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  • Upcoming Garden Events in Middle Tennessee

    March 1 – 4: Nashville Lawn & Garden Show, Fairgrounds Nashville. The annual all-indoors garden event that features live garden displays, lectures, vendors, floral designs and special programming Wine Festival featuring Tennessee wines is Saturday (March 3), noon – 5 p.m. For more information on the events and the complete lecture schedule, visit www.nashvillelawnandgardenshow.com.

    April 7: Perennial Plant Sale hosted by the Perennial Plant Society of Middle Tennessee  at The Fairgrounds Nashville. Find newly released and hard-to-find perennials along with a wide range of tried and tested varieties, all from top local nurseries. The sale opens at 9 a.m. and usually sells out by early afternoon. For more information, visit www.ppsmtn.org.

    April 14: Herb & Plant Sale hosted by The Herb Society of Nashville, 9 a.m. – 2 p.m., at The Fairgrounds Nashville Sports Arena building. The sale offers common and rare varieties of herbs and heirloom vegetables and handmade pottery and herb markers by artist Roy Overcast for sale. For more information and a list of available plants, visit herbsocietynashville.org.

    May 12: Hosta sale hosted by the Middle Tennessee Hosta Society. Proceeds from the sale support the club’s activities. More information about the MTHS is at www.mths-hosta.com.

    May 19: Urban Gardening Festival hosted by Master Gardeners of Davidson County, 9 a.m. – 4 p.m. at the Master Gardeners’ Demonstration Garden at Ellington Agricultural Center (5201 Marchant Drive in Nashville). The free event includes information about a variety of gardening methods and techniques, local artisans, exhibits, growers and more. For information, visit www.mgofdc.org/ugf.

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April garden tips & tasks

Dogwood blossomsSpring — however capricious it may be — has arrived, and it’s time to head back outdoors, keeping an eye on the weather. Gardeners in Middle Tennessee, Zone 7a, where The Garden Bench calls home, are anxious to get the season started. Warmer areas are already in full swing; if it’s cooler where you are, it’s getting close!

Here’s what’s on your garden to-do list for April.

Early this month

Rosemary

Refresh hardy herbs by trimming dead foliage.

Did your hardy herbs survive winter? Trim dead foliage of sage, rosemary, thyme, oregano and other cold-damaged herbs. Replant those that didn’t make it through the freezing weather.

Trees and shrubs planted in spring need plenty of water during the first year of growth, especially as the weather gets warmer.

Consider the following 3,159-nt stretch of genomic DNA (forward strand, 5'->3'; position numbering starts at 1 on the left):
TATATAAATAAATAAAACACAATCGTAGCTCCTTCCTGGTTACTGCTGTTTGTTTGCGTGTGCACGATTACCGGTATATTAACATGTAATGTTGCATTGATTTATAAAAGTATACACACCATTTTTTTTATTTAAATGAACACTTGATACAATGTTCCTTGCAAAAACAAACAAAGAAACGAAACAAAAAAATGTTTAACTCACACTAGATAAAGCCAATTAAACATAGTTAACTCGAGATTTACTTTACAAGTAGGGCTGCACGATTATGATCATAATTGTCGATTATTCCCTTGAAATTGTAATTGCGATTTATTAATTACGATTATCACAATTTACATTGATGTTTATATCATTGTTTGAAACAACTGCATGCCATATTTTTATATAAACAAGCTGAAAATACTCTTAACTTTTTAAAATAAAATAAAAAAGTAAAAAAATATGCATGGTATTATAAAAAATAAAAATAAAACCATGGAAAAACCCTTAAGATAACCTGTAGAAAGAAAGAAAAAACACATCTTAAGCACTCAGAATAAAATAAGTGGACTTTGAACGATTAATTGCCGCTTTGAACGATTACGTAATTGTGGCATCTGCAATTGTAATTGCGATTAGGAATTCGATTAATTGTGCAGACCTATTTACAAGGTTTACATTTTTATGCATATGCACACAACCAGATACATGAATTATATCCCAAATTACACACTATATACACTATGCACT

Set out hummingbird feeders to welcome the birds back to your garden. Hummingbird nectar recipe: one part sugar to four parts water. It’s not necessary to use red food coloring.

Plant your favorite herbs: parsley, sage, thyme, rosemary can be planted early in the month. Basil and dill are more tender herbs, so wait a bit longer to be sure the weather is warm enough.

To have a big display of flowers in summer, sow seeds and plant summer-flowering bulbs in April: zinnias, sunflowers, cleome, cosmos and other summertime favorites.

Mid-April

Get rid of weeds while they’re small and easy to pull. Use mulch to keep weed growth (and weed-pulling) to a minimum.

coleus

Set out bedding plants after the last frost date.

Mid-April marks the official last-frost date in Middle Tennessee, and it’s usually safe to set out warm-weather bedding plants such as petunias, coleus and begonias, and vegetable transplants — tomatoes, peppers, eggplants. But keep an eye on the weather. Spring is unpredictable!

Sow seeds of okra, cucumbers, squash, beans, melons, and other kitchen-garden favorites.

Don’t skimp on mulch. Use it to keep weed growth (and weed-pulling) to a minimum, and to help keep the soil moist in annual, perennial and vegetable beds.

Remove the dead flowers and stalks of daffodils, tulips and hyacinths, but leave the foliage until it turns yellow. This is the time spring-flowering bulbs build up energy to bloom again next year.

Later this month

If you don’t have space for a kitchen garden, at least plant herbs in a pot. Some favorite container combinations for cooks: parsley, basil and thyme; rosemary sage and chives; mint, basil and dill. Remember to water containers frequently as summer weather approaches.

Azalea The Garden Bench

Prune azaleas shortly after they bloom.

The best time to prune azaleas, flowering quince, forsythia, lilac and other early-flowering shrubs is right after they finish blooming. These plants begin forming buds for next year’s flowers on this year’s growth.

Many houseplants thrive in shady, protected spots outdoors. Place them where they won’t get blown by strong winds, pelted by hard rain or disturbed by marauding animals.

If you plant shrubs and trees this spring, make sure they get plenty of water during their first year of growth, especially as the weather gets warmer.

Provide about an inch of water a week to lawns and garden beds.

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